Well Being
Take Care of the Small Things
Mon, Apr 17, 23

If you think the small things don’t matter then just think about the impact that one match can have on the environment when it starts a wildfire, it can impact on the environment globally, devastate lives and ruin the habitats of many animals.


Let’s take care of the small things! If we look at the example of a ship sailing very slight off course, just one degree to the south of the correct path makes very little difference in the short term but by the time it has crossed the Atlantic it is way off course and miles away from its destination.


We talk a lot in these blogs about the impact of small things and the fact that one tiny action every day can build up to be a huge effect. 


In the book Atomic Habits, James Clear talks about being 1% better every day – 1%?  That is such a tiny amount it hardly seems worth it but he talks about the cumulative effect of building better habits and breaking bad ones, overcoming poor willpower and motivation and how the tiny changes can deliver big results.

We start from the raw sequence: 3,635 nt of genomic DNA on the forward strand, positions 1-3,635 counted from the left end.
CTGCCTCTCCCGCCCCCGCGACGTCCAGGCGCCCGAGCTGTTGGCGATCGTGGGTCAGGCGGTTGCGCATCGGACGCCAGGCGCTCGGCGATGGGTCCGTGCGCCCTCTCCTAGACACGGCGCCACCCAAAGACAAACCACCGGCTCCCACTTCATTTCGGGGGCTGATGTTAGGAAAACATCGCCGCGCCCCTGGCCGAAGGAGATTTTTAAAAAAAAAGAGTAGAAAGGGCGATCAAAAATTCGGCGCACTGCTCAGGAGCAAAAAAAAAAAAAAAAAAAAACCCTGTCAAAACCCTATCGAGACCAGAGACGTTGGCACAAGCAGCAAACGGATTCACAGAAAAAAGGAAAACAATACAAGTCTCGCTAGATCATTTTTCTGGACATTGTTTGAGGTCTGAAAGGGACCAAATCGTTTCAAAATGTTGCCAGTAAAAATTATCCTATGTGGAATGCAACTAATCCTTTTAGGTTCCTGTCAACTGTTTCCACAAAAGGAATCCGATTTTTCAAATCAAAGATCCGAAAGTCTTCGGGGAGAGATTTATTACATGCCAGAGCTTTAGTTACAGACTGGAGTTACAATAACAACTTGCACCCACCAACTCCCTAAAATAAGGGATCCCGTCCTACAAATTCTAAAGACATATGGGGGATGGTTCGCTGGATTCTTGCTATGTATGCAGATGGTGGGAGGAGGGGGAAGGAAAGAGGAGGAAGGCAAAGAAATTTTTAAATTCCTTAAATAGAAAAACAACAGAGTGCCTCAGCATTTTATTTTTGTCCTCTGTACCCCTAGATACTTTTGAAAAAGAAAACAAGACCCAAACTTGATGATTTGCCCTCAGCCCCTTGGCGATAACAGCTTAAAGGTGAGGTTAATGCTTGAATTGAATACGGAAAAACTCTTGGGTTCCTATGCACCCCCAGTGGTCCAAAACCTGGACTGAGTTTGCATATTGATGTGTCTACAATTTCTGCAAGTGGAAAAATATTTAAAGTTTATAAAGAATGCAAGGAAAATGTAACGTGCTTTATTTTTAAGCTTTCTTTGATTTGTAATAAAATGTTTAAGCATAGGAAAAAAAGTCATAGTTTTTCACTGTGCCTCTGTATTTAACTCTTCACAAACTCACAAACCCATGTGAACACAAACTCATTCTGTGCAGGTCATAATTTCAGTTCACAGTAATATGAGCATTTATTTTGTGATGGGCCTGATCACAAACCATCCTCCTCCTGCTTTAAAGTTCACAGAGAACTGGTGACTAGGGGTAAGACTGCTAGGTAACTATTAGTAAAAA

Marginal Gains theory is something that grew out of sporting improvements, it is the theory that improving and optimising your performance by absolutely tiny amounts across a number of different areas leads to larger more noticeable improvements.  This technique was famously used by David Brailsford when he took the British Cycling team from mediocrity to domination of many track and road disciplines.


After decades of under-performance they utilised the theory of marginal gains.  Some of the things seem obvious and some are bizarre, they painted the truck floors white so they could spot and remove dust which may interfere with the bikes, they used wind tunnels to assess performance, they took their own mattresses and pillows everywhere to guarantee a good sleep, they stopped shaking hands to avoid bacteria….. the list of tiny things goes on and on but the accumulative total cannot be argued with.  The team won over 100 World Championships, a multitude of Olympic medal and 5 out of 6 Tour de France races.


One of the most important elements of this theory was the fact that it became self-fulfilling by creating contagious enthusiasm.  It is absolutely possible to create contagious enthusiasm within yourself, finding one thing that works means you want to find other things that work and this all helps to develop a sense of personal well-being and achievement.




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